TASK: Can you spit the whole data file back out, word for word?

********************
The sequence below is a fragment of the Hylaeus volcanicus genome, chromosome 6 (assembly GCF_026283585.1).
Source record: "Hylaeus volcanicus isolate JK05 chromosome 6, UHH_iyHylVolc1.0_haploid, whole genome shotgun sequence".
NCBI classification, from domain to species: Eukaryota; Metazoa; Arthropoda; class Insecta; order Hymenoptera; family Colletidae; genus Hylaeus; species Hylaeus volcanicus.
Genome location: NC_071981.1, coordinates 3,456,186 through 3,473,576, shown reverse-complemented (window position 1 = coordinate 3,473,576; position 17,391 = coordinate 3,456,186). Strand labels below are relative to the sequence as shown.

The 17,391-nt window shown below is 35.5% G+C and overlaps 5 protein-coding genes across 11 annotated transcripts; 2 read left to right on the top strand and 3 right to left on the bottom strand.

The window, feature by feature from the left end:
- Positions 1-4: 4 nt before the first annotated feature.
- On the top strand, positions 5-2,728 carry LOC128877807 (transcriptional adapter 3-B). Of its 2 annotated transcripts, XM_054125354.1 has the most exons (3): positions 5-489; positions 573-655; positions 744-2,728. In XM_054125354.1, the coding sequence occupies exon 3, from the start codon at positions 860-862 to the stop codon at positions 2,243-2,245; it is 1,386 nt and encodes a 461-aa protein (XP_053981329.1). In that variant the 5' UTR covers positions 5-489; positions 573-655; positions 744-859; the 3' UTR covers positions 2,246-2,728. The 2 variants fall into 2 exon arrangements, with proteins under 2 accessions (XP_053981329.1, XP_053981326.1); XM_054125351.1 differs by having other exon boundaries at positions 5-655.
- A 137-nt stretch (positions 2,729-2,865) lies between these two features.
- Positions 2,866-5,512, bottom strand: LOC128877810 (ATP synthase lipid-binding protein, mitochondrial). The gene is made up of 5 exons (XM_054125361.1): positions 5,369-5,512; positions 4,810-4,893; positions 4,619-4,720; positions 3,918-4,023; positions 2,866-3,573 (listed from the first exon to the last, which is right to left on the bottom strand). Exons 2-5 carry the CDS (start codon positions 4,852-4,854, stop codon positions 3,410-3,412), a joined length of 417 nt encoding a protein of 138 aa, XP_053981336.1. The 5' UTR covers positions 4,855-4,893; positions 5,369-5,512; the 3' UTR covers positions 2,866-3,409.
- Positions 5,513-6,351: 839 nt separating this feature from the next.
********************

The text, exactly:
The sequence below is a fragment of the Hylaeus volcanicus genome, chromosome 6 (assembly GCF_026283585.1).
Source record: "Hylaeus volcanicus isolate JK05 chromosome 6, UHH_iyHylVolc1.0_haploid, whole genome shotgun sequence".
NCBI classification, from domain to species: Eukaryota; Metazoa; Arthropoda; class Insecta; order Hymenoptera; family Colletidae; genus Hylaeus; species Hylaeus volcanicus.
Genome location: NC_071981.1, coordinates 3,456,186 through 3,473,576, shown reverse-complemented (window position 1 = coordinate 3,473,576; position 17,391 = coordinate 3,456,186). Strand labels below are relative to the sequence as shown.

The 17,391-nt window shown below is 35.5% G+C and overlaps 5 protein-coding genes across 11 annotated transcripts; 2 read left to right on the top strand and 3 right to left on the bottom strand.

The window, feature by feature from the left end:
- Positions 1-4: 4 nt before the first annotated feature.
- On the top strand, positions 5-2,728 carry LOC128877807 (transcriptional adapter 3-B). Of its 2 annotated transcripts, XM_054125354.1 has the most exons (3): positions 5-489; positions 573-655; positions 744-2,728. In XM_054125354.1, the coding sequence occupies exon 3, from the start codon at positions 860-862 to the stop codon at positions 2,243-2,245; it is 1,386 nt and encodes a 461-aa protein (XP_053981329.1). In that variant the 5' UTR covers positions 5-489; positions 573-655; positions 744-859; the 3' UTR covers positions 2,246-2,728. The 2 variants fall into 2 exon arrangements, with proteins under 2 accessions (XP_053981329.1, XP_053981326.1); XM_054125351.1 differs by having other exon boundaries at positions 5-655.
- A 137-nt stretch (positions 2,729-2,865) lies between these two features.
- Positions 2,866-5,512, bottom strand: LOC128877810 (ATP synthase lipid-binding protein, mitochondrial). The gene is made up of 5 exons (XM_054125361.1): positions 5,369-5,512; positions 4,810-4,893; positions 4,619-4,720; positions 3,918-4,023; positions 2,866-3,573 (listed from the first exon to the last, which is right to left on the bottom strand). Exons 2-5 carry the CDS (start codon positions 4,852-4,854, stop codon positions 3,410-3,412), a joined length of 417 nt encoding a protein of 138 aa, XP_053981336.1. The 5' UTR covers positions 4,855-4,893; positions 5,369-5,512; the 3' UTR covers positions 2,866-3,409.
- Positions 5,513-6,351: 839 nt separating this feature from the next.